Abramoff pleaded guilty Jan. 4 to charges that he and a former partner, Adam Kidan, concocted a fake wire transfer to make it appear they were putting a sizable stake of their own money into a multimillion-dollar purchase of SunCruz Casinos gambling fleet in 2000. Abramoff also pleaded guilty to charges stemming from a probe into his ties with members of Congress and the Bush administration. In his plea, he admitted that he showered golf trips, sports tickets and other gifts on lawmakers in return for actions that would help his clients.

In the article, Abramoff complains that many of those who used to work closely with him now claim that they never knew him.

E-mail and other subpoenaed records will eventually prove that he worked closely with them, he said.

The magazine features photographs of Abramoff with former House Majority Leader Tom DeLay, former House Speaker Newt Gingrich and former President Ronald Reagan, whom he met when he was president of the College Republicans.

***

Does Abramoff know President Bush?

"I had my picture taken with him, evidently," Bush said of Abramoff on Jan. 26. "I've had my picture taken with a lot of people. I frankly don't even remember having my picture taken with the guy. I don't know him."

Abramoff said he found it hard to believe Bush didn't remember the 10 or so photos that he and members of his family had snapped with the president and first lady.

Soon after Bush's comments, Abramoff wrote to Washingtonian magazine that he had met briefly with the president almost a dozen times and that Bush knew him well enough to make joking references to Abramoff's family. Abramoff told Vanity Fair that he once was invited to Bush's Texas ranch, where he would have joined with other big Bush fundraisers. Abramoff, an Orthodox Jew, said he didn't go because the event fell on the Sabbath.

House Republicans Criticize Watered-Down Lobbying Overhaul

"We need to bring about bold, strong reform," House Rules Committee Chairman David Dreier (R-CA) said about pending legislation regarding stricter lobbying rules, discussed behind closed doors yesterday.

But the self-policing measure -- deemed necessary after the recent Jack Abramoff fiasco -- does not include many of the measures House Republicans discussed earlier this year, including a permanent ban on privately funded travel, ending lobbyist-paid meals, and doubling the duration of the so-called revolving door ban on members and staff to two years.

But in spite of the watered-down nature of the reform, the Los Angeles Times reports that House Republican leaders "encountered strong criticism" of the proposed measure yesterday.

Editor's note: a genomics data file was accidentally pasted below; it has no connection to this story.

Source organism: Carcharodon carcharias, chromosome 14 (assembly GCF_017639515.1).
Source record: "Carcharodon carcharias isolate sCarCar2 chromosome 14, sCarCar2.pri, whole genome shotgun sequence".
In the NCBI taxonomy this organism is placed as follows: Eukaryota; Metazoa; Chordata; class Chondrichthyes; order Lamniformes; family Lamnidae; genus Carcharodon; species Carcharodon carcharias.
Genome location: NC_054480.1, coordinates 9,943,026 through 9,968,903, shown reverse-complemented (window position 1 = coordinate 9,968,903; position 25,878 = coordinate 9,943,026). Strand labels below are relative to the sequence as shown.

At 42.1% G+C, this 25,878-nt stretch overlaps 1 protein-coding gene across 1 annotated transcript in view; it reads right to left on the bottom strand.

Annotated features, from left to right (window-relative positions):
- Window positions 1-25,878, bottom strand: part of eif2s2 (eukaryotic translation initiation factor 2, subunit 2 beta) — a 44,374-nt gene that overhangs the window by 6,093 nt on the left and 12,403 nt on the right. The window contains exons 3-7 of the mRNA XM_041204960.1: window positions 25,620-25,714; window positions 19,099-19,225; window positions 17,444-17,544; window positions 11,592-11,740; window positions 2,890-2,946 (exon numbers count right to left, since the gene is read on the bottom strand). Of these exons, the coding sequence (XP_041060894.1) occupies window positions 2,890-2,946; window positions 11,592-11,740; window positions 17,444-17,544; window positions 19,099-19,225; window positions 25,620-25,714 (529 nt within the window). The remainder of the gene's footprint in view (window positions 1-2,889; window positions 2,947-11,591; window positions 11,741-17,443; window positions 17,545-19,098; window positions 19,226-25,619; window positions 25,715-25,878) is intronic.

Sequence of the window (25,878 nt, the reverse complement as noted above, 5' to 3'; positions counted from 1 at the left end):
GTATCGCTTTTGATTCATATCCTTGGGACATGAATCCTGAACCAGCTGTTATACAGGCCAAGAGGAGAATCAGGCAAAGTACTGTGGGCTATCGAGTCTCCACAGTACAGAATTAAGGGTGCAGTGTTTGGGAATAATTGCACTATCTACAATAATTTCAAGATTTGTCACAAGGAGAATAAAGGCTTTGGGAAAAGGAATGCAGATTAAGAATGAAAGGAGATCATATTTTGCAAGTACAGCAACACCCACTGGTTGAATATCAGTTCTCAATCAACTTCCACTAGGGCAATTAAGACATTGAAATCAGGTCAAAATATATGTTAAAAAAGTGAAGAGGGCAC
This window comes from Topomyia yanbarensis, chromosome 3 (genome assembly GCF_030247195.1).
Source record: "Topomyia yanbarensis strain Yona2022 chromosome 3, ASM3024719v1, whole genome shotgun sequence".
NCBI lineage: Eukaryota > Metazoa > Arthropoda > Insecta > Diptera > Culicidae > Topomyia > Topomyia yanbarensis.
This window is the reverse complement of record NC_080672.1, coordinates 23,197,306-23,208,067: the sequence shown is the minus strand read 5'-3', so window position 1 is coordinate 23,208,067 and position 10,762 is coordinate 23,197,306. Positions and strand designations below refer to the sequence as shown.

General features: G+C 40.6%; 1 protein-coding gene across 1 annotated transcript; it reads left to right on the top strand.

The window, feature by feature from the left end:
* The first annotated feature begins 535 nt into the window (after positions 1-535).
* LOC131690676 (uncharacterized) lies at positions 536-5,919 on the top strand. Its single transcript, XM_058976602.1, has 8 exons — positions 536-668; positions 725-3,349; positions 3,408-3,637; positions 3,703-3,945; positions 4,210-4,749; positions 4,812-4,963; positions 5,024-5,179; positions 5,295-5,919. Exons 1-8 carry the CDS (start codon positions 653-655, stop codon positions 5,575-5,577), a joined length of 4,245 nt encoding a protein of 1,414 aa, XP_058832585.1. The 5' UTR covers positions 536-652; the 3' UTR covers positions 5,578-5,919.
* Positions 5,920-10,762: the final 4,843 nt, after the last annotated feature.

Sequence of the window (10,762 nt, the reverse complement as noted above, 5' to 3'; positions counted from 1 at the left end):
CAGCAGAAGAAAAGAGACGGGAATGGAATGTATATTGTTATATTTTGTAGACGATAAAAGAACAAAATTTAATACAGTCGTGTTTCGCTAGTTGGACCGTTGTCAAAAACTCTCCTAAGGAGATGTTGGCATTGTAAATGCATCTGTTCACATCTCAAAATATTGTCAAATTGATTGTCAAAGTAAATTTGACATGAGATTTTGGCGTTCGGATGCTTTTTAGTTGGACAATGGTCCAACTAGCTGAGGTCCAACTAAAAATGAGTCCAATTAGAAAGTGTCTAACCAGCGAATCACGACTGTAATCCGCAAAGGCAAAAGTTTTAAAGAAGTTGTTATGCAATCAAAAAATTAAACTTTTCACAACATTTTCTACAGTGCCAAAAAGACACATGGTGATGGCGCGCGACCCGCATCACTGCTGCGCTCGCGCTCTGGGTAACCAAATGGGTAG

Still, House Republicans are expected to come to an agreement quickly. As Rep. Dan Lungren (R-CA) told the Times, the leadership warned members that the alternative would be for Democrats to propose tougher measures, which Republicans would have to accept or appear to oppose reform.

Wednesday, March 15, 2006

Bush's "Point Man" For Health Emergencies Resigns. Maybe This Time, Bush Can Appoint Someone Qualified

Stewart Simonson, the Bush administration’s “point man for just about every health emergency that may hit our shores, ranging from anthrax attacks to an avian flu pandemic,” has resigned.

Simonson, assistant secretary for public health emergency preparedness, had been widely criticized for having no background in medicine, public health, or bioterrorism preparedness.

Rep. Tom Davis (R-VA), chairman of the House Government Reform Committee. said it would be better to have a medical expert serve in his position, rather than a lawyer.

It's hard to argue with Davis' logic, given how much the Bush Administration has talked about a potential avian flu pandemic. To Bush's credit, there's no "Stewie, you're doing a heck of a job," video clip out there.

Simonson joined the Department of Health and Human Services in August 2001 and served as general counsel before becoming assistant secretary. Prior to that, he was legal counsel for then Wisconsin Gov. Tommy Thompson, President Bush's first HHS Secretary. Under Thompson, Simonson specialized in “crime and prison policy.”

Tuesday, March 14, 2006

Levin to JABBS: "You're Annoying Me! (Click)"

As part of JABBS' continuing coverage of the debate over President Bush's warrantless surveillance program, I called one of the better-known conservative legal minds in the country: radio host Mark Levin.

Once I identified myself to the call-screener as a "liberal," I was on the air within two minutes. Could Levin explain to me what I saw as an illogical stance by the Bush Administration?

I offered Levin my premise -- a variation of what I have been writing on JABBS:

The White House claimed it had "inherent authority" to conduct warrantless surveillance, but then supported legislation from Sen. Mike DeWine (R-OH) to "further codify" the surveillance program. It ultimately cut a deal with Senate Republicans to provide Congressional oversight for warrantless surveillance. Why?

Levin repeated his basic premise: the White House has "inherent authority" and doesn't need Congressional approval or oversight.